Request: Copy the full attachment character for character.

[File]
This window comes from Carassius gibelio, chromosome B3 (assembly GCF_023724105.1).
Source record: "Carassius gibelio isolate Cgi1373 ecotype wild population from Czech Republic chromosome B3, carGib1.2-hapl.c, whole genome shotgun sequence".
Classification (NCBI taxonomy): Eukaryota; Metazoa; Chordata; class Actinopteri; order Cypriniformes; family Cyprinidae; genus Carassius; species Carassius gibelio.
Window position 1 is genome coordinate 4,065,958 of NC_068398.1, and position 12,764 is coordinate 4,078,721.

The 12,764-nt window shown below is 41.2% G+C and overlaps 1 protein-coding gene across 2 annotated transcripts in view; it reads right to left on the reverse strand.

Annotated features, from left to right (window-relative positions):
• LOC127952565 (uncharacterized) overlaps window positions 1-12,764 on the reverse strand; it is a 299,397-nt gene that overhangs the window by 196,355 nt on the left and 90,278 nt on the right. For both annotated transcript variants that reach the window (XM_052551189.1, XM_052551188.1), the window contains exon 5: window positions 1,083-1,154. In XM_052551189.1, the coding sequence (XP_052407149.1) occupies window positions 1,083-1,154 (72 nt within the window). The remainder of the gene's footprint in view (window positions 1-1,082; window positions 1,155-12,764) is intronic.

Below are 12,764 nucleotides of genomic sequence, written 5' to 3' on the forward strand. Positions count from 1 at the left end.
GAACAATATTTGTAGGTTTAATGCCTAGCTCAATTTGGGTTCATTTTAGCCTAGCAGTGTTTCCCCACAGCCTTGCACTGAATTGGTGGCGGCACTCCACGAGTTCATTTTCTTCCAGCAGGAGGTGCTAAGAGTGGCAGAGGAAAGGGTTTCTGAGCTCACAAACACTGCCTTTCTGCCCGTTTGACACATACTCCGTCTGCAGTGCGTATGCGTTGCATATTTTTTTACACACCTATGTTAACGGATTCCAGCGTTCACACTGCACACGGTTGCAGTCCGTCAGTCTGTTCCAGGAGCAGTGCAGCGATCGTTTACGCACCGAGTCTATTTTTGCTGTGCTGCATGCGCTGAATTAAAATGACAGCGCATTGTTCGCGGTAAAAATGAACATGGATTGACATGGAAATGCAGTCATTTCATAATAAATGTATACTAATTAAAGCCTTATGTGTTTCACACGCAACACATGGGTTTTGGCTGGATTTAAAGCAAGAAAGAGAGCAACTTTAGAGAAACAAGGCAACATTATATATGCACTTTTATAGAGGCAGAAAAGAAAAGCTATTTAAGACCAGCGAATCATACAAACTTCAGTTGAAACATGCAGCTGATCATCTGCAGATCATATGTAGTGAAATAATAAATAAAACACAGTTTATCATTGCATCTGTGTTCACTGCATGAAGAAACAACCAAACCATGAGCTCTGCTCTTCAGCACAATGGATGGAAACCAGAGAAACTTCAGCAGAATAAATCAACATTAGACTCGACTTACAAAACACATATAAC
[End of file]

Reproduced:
This window comes from Carassius gibelio, chromosome B3 (assembly GCF_023724105.1).
Source record: "Carassius gibelio isolate Cgi1373 ecotype wild population from Czech Republic chromosome B3, carGib1.2-hapl.c, whole genome shotgun sequence".
Classification (NCBI taxonomy): Eukaryota; Metazoa; Chordata; class Actinopteri; order Cypriniformes; family Cyprinidae; genus Carassius; species Carassius gibelio.
Window position 1 is genome coordinate 4,065,958 of NC_068398.1, and position 12,764 is coordinate 4,078,721.

The 12,764-nt window shown below is 41.2% G+C and overlaps 1 protein-coding gene across 2 annotated transcripts in view; it reads right to left on the reverse strand.

Annotated features, from left to right (window-relative positions):
• LOC127952565 (uncharacterized) overlaps window positions 1-12,764 on the reverse strand; it is a 299,397-nt gene that overhangs the window by 196,355 nt on the left and 90,278 nt on the right. For both annotated transcript variants that reach the window (XM_052551189.1, XM_052551188.1), the window contains exon 5: window positions 1,083-1,154. In XM_052551189.1, the coding sequence (XP_052407149.1) occupies window positions 1,083-1,154 (72 nt within the window). The remainder of the gene's footprint in view (window positions 1-1,082; window positions 1,155-12,764) is intronic.

Below are 12,764 nucleotides of genomic sequence, written 5' to 3' on the forward strand. Positions count from 1 at the left end.
GAACAATATTTGTAGGTTTAATGCCTAGCTCAATTTGGGTTCATTTTAGCCTAGCAGTGTTTCCCCACAGCCTTGCACTGAATTGGTGGCGGCACTCCACGAGTTCATTTTCTTCCAGCAGGAGGTGCTAAGAGTGGCAGAGGAAAGGGTTTCTGAGCTCACAAACACTGCCTTTCTGCCCGTTTGACACATACTCCGTCTGCAGTGCGTATGCGTTGCATATTTTTTTACACACCTATGTTAACGGATTCCAGCGTTCACACTGCACACGGTTGCAGTCCGTCAGTCTGTTCCAGGAGCAGTGCAGCGATCGTTTACGCACCGAGTCTATTTTTGCTGTGCTGCATGCGCTGAATTAAAATGACAGCGCATTGTTCGCGGTAAAAATGAACATGGATTGACATGGAAATGCAGTCATTTCATAATAAATGTATACTAATTAAAGCCTTATGTGTTTCACACGCAACACATGGGTTTTGGCTGGATTTAAAGCAAGAAAGAGAGCAACTTTAGAGAAACAAGGCAACATTATATATGCACTTTTATAGAGGCAGAAAAGAAAAGCTATTTAAGACCAGCGAATCATACAAACTTCAGTTGAAACATGCAGCTGATCATCTGCAGATCATATGTAGTGAAATAATAAATAAAACACAGTTTATCATTGCATCTGTGTTCACTGCATGAAGAAACAACCAAACCATGAGCTCTGCTCTTCAGCACAATGGATGGAAACCAGAGAAACTTCAGCAGAATAAATCAACATTAGACTCGACTTACAAAACACATATAAC